Published on June 5, 2018 | by Alastair Gilmour0
Open for business
In aviation parlance, St Mary’s Inn in Stannington, Northumberland, has been in holding pattern for the past 12 months. The hugely popular pub with rooms and restaurant put up its shutters in May 2017 in response to an adjacent housing development failing to progress as originally anticipated.
Happily, the situation has been resolved and St Mary’s Inn is once again fully operational. The 11-bedroomed pub, set in the former administration centre of the now-demolished Stannington Hospital, is looking hale and handsome in the late spring sunshine. New general manager Robin Freer – a man with more experience of serving cask and craft keg beer than most in the region – leads a new team that includes head chef Chris Cheek, another highly experienced professional.
“We’ve commissioned Rigg & Furrow Brewery from Acklington to produce our exclusive St Mary’s Ale,” says Robin. “It’s a traditional English bitter using Challenger and Bramling Cross hops; a 3.8% beer that creates a nice balance of flavours between sweet and bitter.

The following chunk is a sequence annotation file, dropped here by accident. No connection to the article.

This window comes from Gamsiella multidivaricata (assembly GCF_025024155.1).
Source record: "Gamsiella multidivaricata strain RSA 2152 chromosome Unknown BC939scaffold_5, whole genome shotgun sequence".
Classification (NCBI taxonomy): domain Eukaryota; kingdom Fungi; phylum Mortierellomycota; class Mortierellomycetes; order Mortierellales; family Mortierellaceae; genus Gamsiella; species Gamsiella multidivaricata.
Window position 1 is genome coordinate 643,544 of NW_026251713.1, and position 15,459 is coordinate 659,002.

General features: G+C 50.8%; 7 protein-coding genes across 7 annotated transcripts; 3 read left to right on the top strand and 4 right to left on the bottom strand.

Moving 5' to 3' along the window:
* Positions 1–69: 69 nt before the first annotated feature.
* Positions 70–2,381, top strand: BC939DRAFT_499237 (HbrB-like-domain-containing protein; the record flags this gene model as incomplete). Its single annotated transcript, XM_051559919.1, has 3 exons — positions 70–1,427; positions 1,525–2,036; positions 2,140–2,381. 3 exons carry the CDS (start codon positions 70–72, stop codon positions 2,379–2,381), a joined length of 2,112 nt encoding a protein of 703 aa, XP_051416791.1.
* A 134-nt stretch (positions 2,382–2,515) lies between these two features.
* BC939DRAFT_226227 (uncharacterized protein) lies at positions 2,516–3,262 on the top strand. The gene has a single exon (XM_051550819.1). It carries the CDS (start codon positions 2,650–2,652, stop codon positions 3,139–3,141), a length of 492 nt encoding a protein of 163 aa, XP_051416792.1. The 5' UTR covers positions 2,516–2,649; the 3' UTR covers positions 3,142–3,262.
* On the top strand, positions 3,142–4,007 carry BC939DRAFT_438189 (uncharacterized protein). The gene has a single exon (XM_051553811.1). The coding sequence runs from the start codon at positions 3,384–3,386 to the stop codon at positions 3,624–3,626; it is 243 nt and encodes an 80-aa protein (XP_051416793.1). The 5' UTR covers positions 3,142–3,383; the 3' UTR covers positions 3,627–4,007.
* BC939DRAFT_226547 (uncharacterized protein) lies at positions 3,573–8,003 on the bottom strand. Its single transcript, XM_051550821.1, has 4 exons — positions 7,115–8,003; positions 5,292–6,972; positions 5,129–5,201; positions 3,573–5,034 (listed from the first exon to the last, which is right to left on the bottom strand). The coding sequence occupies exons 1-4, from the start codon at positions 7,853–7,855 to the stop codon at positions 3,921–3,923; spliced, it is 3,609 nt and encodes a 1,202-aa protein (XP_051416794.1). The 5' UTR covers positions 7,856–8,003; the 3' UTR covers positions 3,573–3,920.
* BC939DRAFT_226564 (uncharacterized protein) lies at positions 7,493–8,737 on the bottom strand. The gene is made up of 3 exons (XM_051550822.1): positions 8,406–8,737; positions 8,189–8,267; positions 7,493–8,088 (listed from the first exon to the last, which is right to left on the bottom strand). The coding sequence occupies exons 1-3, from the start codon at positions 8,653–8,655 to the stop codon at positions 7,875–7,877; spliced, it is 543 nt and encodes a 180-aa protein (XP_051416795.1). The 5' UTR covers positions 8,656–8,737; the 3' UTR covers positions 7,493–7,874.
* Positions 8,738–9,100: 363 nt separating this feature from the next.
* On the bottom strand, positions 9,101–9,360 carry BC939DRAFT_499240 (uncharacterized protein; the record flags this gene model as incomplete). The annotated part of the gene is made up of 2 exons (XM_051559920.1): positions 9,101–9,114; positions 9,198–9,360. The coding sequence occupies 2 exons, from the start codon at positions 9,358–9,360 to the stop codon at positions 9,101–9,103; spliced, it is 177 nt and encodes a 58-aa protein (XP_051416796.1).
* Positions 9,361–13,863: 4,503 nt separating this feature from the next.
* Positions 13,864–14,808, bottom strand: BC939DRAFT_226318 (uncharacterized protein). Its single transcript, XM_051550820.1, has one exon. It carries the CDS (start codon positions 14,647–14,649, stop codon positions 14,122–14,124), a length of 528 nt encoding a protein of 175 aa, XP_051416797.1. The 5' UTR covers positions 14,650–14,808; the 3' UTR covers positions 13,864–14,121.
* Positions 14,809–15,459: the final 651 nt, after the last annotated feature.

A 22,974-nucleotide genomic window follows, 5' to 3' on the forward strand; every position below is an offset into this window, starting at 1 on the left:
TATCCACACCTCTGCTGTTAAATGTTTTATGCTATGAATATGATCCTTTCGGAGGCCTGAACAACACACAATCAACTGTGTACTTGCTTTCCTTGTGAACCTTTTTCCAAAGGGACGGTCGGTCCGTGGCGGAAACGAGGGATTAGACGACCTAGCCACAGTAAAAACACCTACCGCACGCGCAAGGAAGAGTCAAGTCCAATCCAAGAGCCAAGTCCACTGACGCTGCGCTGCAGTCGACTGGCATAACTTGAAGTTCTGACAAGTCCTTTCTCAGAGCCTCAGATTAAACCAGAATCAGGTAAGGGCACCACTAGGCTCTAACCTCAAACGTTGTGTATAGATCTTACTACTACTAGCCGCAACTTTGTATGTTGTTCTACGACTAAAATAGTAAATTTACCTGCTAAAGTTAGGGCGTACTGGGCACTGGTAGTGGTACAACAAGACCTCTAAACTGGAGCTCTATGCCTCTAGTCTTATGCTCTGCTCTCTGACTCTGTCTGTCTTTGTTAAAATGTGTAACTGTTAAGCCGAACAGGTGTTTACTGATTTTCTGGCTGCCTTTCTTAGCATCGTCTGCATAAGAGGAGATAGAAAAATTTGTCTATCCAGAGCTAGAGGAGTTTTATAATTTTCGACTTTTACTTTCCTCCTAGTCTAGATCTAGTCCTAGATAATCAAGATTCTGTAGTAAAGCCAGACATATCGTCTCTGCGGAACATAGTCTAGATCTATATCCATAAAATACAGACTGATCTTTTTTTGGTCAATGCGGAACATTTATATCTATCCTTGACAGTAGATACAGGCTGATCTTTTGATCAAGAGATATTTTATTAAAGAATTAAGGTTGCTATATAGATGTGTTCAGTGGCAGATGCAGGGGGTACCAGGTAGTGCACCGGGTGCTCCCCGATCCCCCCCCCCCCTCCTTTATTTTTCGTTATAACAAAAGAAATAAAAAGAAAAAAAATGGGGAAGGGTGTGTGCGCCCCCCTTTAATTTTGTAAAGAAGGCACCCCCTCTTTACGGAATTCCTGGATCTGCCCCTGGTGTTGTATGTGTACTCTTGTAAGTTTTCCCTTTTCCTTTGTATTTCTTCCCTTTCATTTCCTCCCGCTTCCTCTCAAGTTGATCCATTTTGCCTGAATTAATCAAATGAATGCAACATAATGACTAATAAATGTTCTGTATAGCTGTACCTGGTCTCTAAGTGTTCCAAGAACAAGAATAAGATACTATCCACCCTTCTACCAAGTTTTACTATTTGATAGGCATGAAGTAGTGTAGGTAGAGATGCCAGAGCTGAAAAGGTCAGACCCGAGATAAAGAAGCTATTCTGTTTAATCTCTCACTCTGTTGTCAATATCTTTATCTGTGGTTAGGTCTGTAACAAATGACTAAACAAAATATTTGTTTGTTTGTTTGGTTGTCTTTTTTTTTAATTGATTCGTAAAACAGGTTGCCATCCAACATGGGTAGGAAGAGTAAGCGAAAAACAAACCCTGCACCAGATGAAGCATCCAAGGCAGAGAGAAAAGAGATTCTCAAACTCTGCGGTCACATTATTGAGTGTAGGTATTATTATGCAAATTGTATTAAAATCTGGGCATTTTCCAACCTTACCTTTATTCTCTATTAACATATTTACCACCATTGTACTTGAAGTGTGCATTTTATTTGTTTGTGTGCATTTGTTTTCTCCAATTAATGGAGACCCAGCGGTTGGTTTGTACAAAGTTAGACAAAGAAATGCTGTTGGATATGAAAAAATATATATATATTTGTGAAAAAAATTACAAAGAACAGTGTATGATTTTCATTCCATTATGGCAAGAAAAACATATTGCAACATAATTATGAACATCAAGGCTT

“We also have Anarchy Brew Co Citra Star and Smoke Bomb on handpull from literally jut up the road, as well as Exile Gluten-Free Ale and Maltsmith’s IPA on keg.”
For his part, Chris Cheek promises good, well prepared pub food – “what people want and what people like”. So, if you fancy a fish-finger sandwich with your pint, you’re perfectly at home.
The renowned wire dog sculptures by Gary Tiplady have come out of semi-retirement, as have framed cartoons by former Times cartoonist David Haldane who lives locally, and proggy mats woven by a local craftswoman. Original Norman Cornish paintings and drawings always create a talking point.
Live music in the lounge areas off the main bar creates a real pub atmosphere, while beer festivals could be in the plan for the outside grassed area. Surrounded by mature trees and shrubbery, it’s definitely a country setting ripe for neighbouring families and visiting business people ready to unwind and as a base for tourists eager to explore Northumberland’s countryside and coast.
“But at the end of the day, St Mary’s is a pub,” says Robin Freer. “A pub with bedrooms catering for everybody – child friendly and dog friendly, in an amazing location.”
In aviation parlance, this is going to fly.